Sex Addiction can encompass a wide variety of compulsive behaviors. Whether you struggle with a single unwanted behavior or many, we have come to view sex addiction as a progressive illness. While some of our behaviors may have at first seemed fun or exciting or even been well-meaning exploration, in time they came to cripple us emotionally and/or physically, often leading to painful and dangerous situations and circumstances and ever worsening consequences.

We experience powerlessness over our behavior

The one common element for most addicts is our experience of powerlessness over our behavior(s) resulting in a life that we cannot manage. We made repeated attempts to stop our compulsive behavior only to find ourselves back in the same situation again. We’ve come to refer to this as powerlessness. Because of our personal powerlessness, many of us have lost relationships, faced difficulties at work, experienced financial troubles, and faced arrests or legal problems. We may find ourselves losing interest in anything not related to sex.

We live a life that we cannot manage

When cycling through this behavior, we often experienced tremendous pain, shame, and self-loathing. Friends and loved ones were hurt and confused by our inability to stop our harmful behavior. We felt alone and unlovable, often rejecting those closest to us as we continued down the spiral of addiction. In our fear and hurt, we often lied and hid our behaviors, creating a façade of “being okay.”

We lie and hide our behavior

Sex addiction can be all consuming, taking enormous amounts of energy, time, and money. As our disease intensifies, we establish patterns of behavior, which we call rituals, leading us to ‘act out’ our compulsive sexual behaviors. When our acting out occurs, we go into a deep state of denial, becoming numb to our feelings and oblivious to the consequences of our actions. In some cases, we were even oblivious to the world around us, losing track of time and ignoring our obligations. Afterward, we often felt shame and despair coupled with feelings of hopelessness and confusion.

We had to admit we had a problem and needed help

We had to ask ourselves:

  1. Do you keep secrets about your sexual or romantic activities from those important to you? Do you lead a double life?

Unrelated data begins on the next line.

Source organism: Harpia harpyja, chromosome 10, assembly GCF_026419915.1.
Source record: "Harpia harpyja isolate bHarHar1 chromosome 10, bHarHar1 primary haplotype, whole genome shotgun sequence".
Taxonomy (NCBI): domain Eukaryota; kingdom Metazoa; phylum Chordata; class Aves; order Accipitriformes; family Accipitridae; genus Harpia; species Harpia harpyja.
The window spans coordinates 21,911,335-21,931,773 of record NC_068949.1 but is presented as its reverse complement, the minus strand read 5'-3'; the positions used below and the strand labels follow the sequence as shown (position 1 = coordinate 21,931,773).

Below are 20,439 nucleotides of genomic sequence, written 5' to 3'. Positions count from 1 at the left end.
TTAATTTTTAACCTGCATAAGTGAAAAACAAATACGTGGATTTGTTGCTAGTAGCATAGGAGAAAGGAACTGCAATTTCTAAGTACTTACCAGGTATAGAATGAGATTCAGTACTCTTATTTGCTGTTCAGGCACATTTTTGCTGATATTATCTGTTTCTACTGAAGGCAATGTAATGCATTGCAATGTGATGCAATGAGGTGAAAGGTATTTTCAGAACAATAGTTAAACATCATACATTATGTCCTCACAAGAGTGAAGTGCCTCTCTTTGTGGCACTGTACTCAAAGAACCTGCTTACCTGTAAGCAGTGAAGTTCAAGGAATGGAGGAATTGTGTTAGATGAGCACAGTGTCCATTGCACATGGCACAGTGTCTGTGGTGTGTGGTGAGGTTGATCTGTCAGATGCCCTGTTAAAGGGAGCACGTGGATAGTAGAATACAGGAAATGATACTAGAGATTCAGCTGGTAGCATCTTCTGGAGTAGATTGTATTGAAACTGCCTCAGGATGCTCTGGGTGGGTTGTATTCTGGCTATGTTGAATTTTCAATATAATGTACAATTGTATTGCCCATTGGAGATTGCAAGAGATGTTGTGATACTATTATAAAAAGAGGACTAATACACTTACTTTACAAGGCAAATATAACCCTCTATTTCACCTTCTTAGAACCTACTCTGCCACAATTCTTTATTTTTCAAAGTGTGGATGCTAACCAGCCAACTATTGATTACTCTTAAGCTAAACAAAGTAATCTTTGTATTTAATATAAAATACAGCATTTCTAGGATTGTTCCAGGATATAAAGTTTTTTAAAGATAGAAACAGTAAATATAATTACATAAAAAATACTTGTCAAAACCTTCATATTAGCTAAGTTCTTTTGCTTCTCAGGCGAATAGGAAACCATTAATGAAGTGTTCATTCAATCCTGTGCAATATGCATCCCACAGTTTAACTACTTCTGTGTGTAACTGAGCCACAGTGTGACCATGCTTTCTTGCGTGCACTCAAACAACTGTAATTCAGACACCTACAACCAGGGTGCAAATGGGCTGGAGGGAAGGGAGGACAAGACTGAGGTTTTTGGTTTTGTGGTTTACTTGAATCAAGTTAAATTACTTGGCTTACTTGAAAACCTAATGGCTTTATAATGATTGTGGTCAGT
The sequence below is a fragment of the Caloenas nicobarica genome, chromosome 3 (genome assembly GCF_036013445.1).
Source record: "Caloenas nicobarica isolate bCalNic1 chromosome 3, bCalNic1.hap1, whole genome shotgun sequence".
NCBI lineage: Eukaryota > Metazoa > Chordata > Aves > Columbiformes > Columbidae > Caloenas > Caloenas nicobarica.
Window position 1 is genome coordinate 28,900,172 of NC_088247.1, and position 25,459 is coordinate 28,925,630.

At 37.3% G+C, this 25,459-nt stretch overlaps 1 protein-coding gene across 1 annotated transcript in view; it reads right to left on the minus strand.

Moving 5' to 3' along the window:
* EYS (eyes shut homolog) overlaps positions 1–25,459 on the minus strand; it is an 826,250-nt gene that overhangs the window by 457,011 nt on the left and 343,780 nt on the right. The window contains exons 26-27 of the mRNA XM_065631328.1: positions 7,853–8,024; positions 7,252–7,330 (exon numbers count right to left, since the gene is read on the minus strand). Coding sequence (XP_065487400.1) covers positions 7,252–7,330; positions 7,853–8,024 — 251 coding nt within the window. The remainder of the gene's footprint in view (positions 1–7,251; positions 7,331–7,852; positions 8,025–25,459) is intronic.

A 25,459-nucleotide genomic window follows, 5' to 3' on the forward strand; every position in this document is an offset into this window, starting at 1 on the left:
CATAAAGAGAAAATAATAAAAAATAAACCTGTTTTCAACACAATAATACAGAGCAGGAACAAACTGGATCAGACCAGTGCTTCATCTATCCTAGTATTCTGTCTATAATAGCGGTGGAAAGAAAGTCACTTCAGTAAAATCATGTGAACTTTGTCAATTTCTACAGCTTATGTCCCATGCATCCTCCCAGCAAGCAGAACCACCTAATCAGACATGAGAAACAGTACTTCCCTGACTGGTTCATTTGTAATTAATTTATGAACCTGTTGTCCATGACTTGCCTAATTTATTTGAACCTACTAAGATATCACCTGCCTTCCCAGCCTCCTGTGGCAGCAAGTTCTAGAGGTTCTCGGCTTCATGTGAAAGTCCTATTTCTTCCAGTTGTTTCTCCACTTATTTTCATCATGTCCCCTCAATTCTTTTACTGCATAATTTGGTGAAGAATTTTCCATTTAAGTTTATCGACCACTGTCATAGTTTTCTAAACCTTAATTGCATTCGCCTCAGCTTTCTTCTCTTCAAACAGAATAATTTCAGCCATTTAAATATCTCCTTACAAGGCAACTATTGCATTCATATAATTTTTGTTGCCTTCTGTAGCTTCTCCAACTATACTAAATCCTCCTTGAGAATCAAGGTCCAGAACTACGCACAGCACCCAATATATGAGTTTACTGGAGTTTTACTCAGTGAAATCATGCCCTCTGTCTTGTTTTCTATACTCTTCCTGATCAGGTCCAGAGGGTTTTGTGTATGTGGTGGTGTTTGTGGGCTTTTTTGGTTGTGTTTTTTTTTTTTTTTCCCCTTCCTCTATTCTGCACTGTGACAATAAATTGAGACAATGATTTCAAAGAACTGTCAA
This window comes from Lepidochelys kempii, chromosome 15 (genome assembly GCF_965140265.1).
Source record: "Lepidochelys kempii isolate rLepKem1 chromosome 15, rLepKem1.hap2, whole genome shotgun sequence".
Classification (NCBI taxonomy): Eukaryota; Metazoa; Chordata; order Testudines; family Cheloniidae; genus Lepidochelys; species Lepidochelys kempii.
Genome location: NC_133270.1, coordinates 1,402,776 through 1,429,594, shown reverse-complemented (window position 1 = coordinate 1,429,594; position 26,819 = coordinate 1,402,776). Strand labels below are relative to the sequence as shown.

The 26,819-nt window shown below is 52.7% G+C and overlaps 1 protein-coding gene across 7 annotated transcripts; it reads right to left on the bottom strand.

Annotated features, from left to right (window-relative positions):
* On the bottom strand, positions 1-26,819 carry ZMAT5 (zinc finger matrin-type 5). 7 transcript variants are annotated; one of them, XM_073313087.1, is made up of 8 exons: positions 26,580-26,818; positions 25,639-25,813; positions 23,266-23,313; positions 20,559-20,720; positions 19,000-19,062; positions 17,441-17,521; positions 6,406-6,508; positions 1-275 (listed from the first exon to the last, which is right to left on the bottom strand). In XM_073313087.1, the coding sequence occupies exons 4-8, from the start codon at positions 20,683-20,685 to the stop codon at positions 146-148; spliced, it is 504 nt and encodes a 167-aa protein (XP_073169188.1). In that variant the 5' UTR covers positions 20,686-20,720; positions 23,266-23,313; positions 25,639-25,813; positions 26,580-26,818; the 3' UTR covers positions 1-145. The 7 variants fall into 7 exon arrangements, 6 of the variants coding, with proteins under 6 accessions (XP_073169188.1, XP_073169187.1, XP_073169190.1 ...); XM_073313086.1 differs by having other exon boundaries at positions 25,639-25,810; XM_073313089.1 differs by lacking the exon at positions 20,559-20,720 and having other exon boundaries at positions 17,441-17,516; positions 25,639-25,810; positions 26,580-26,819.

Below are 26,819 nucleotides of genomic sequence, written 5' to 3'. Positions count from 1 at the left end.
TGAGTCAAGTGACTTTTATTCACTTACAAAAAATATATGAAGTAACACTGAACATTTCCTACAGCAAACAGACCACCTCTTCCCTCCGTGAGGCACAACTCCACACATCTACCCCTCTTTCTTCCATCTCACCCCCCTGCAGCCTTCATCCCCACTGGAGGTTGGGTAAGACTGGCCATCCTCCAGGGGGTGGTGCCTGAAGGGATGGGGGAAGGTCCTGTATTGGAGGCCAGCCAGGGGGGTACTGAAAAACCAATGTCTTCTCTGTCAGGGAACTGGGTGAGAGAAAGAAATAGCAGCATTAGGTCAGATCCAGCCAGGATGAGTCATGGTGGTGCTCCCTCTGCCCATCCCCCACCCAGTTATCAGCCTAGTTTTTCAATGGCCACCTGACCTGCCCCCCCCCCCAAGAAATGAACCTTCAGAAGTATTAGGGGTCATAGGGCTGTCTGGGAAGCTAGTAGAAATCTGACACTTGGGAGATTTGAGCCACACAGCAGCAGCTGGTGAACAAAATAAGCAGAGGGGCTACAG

2. Have your needs driven you to have sex in places or situations or with people you would not normally choose?
  3. Do you find yourself looking for sexually arousing articles or scenes in newspapers, magazines, or other media?
  4. Do you find that romantic or sexual fantasies interfere with your relationships or are preventing you from facing problems?
  5. Do you frequently want to get away from a sex partner after having sex? Do you frequently feel remorse, shame, or guilt after a sexual encounter?
  6. Do you feel shame about your body or your sexuality, such that you avoid touching your body or engaging in sexual relationships? Do you fear that you have no sexual feelings, that you are asexual?
  7. Does each new relationship continue to have the same destructive patterns which prompted you to leave the last relationship?
  8. Is it taking more variety and/or frequency of sexual and romantic activities than previously to bring the same levels of excitement and relief?
  9. Have you ever been arrested or are you in danger of being arrested because of your practices of voyeurism, exhibitionism, prostitution, sex with minors, indecent phone calls, etc.?
  10. Does your pursuit of sex or romantic relationships interfere with your spiritual beliefs and development?
  11. Do your sexual activities include the risk, threat, or reality of disease, pregnancy, coercion, or violence?
  12. Has your sexual or romantic behavior ever left you feeling hopeless, alienated from others, or even suicidal?

If you answered ‘Yes‘ to more than one of the above questions, we encourage you to seek help

SAA Pamphlet – A Pathway to Recovery

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